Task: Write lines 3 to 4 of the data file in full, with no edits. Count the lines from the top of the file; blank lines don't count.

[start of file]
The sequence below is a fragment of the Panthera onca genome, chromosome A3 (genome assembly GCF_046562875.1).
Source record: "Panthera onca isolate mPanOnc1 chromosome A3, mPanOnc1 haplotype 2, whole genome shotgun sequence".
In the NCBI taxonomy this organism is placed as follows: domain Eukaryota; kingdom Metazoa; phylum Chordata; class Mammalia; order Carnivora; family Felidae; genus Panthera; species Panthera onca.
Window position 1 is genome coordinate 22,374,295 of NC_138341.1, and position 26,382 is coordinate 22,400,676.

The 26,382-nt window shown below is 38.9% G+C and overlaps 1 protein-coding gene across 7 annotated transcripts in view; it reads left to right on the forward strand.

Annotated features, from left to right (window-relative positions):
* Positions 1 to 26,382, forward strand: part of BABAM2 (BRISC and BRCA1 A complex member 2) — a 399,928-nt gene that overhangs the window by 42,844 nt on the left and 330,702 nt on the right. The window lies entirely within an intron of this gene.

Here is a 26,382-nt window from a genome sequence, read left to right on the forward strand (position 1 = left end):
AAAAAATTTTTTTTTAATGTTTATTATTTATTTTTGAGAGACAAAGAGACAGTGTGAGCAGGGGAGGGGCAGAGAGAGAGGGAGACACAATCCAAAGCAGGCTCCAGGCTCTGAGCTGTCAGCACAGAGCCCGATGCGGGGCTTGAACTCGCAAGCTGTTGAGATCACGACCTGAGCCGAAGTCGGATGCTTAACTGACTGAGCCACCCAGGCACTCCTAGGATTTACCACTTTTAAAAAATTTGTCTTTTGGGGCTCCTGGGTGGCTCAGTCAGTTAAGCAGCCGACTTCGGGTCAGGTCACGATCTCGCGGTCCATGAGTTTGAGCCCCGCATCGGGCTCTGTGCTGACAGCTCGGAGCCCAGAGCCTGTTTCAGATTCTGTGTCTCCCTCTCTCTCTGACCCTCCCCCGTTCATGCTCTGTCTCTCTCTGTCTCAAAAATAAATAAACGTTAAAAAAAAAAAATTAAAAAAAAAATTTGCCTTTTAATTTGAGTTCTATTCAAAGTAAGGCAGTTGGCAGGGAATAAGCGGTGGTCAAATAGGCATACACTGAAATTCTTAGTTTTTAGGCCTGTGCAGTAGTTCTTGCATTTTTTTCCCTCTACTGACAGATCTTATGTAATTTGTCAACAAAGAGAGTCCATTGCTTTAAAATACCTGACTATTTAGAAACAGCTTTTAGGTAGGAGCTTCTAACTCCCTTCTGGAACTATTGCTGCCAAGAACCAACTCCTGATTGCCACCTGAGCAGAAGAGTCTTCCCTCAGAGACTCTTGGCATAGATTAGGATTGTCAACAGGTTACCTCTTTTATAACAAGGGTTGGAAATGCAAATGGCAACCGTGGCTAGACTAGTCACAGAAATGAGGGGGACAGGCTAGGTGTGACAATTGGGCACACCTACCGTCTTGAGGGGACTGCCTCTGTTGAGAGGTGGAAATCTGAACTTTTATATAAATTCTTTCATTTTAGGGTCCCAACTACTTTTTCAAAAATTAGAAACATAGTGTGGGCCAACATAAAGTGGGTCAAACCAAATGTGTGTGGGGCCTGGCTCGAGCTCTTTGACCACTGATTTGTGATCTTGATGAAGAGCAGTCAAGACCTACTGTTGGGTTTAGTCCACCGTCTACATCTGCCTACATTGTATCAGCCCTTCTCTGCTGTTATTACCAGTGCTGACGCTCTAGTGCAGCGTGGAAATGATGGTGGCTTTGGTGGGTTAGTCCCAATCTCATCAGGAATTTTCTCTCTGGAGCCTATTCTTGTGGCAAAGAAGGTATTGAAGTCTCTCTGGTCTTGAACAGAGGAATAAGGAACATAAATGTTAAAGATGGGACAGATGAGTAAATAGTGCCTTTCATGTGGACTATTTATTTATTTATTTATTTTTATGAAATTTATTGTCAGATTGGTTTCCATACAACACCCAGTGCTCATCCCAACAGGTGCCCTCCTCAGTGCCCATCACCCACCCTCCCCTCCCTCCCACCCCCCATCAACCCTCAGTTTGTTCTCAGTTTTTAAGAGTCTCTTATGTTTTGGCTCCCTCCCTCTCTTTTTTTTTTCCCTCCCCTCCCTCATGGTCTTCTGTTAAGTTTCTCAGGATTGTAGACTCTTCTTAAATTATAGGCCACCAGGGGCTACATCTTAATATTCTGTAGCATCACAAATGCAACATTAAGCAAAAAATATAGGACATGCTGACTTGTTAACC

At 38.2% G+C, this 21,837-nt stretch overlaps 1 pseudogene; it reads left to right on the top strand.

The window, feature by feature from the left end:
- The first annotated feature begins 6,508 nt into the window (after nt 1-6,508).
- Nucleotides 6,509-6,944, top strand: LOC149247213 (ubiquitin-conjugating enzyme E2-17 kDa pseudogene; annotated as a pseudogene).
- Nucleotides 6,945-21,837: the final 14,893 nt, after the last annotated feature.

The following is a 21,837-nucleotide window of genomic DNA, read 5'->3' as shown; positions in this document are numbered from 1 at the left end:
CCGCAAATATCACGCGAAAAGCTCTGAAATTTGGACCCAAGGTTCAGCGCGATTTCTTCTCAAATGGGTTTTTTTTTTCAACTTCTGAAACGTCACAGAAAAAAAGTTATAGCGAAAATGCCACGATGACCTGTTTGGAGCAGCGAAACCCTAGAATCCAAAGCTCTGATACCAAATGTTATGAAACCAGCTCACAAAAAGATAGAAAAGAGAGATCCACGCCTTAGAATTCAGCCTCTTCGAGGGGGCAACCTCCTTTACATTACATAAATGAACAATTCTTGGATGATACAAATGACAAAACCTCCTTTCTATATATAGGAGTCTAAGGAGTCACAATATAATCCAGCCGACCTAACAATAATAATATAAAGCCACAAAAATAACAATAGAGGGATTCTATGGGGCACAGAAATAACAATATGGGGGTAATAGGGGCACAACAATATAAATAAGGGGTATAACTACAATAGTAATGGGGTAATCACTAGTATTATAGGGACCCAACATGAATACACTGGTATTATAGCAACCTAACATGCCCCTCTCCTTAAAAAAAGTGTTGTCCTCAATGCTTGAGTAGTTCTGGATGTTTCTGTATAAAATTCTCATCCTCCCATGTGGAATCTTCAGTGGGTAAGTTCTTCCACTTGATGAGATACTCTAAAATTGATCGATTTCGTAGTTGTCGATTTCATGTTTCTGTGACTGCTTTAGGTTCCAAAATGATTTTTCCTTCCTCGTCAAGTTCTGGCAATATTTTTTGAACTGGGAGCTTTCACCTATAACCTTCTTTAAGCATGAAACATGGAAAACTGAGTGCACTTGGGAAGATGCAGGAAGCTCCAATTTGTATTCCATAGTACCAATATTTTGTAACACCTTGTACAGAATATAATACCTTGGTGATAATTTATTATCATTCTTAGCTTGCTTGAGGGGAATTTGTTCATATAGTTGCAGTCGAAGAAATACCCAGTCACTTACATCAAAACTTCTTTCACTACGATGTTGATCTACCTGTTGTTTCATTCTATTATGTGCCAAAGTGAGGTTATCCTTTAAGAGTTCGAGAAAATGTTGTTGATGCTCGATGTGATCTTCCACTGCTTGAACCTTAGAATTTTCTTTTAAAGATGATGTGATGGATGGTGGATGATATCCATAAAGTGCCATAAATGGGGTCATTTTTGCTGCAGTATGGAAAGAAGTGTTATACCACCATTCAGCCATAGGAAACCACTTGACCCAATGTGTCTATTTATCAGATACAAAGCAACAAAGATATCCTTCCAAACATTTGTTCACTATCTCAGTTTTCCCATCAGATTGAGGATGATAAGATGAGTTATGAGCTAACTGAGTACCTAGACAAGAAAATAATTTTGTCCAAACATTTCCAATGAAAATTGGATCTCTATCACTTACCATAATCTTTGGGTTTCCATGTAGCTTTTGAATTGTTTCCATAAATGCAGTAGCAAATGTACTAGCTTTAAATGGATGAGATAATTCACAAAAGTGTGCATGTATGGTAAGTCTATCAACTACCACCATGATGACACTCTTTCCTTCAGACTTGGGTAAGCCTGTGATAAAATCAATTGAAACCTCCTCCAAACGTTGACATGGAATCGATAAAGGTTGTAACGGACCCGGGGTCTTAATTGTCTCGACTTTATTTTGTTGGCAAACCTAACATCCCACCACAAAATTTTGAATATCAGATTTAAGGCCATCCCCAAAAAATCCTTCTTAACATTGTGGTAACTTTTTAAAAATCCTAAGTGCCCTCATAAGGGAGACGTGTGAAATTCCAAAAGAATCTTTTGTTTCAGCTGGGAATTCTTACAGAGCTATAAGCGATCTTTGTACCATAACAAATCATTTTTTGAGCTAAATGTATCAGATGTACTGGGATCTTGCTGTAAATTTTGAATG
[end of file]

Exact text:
In the NCBI taxonomy this organism is placed as follows: domain Eukaryota; kingdom Metazoa; phylum Chordata; class Mammalia; order Carnivora; family Felidae; genus Panthera; species Panthera onca.
Window position 1 is genome coordinate 22,374,295 of NC_138341.1, and position 26,382 is coordinate 22,400,676.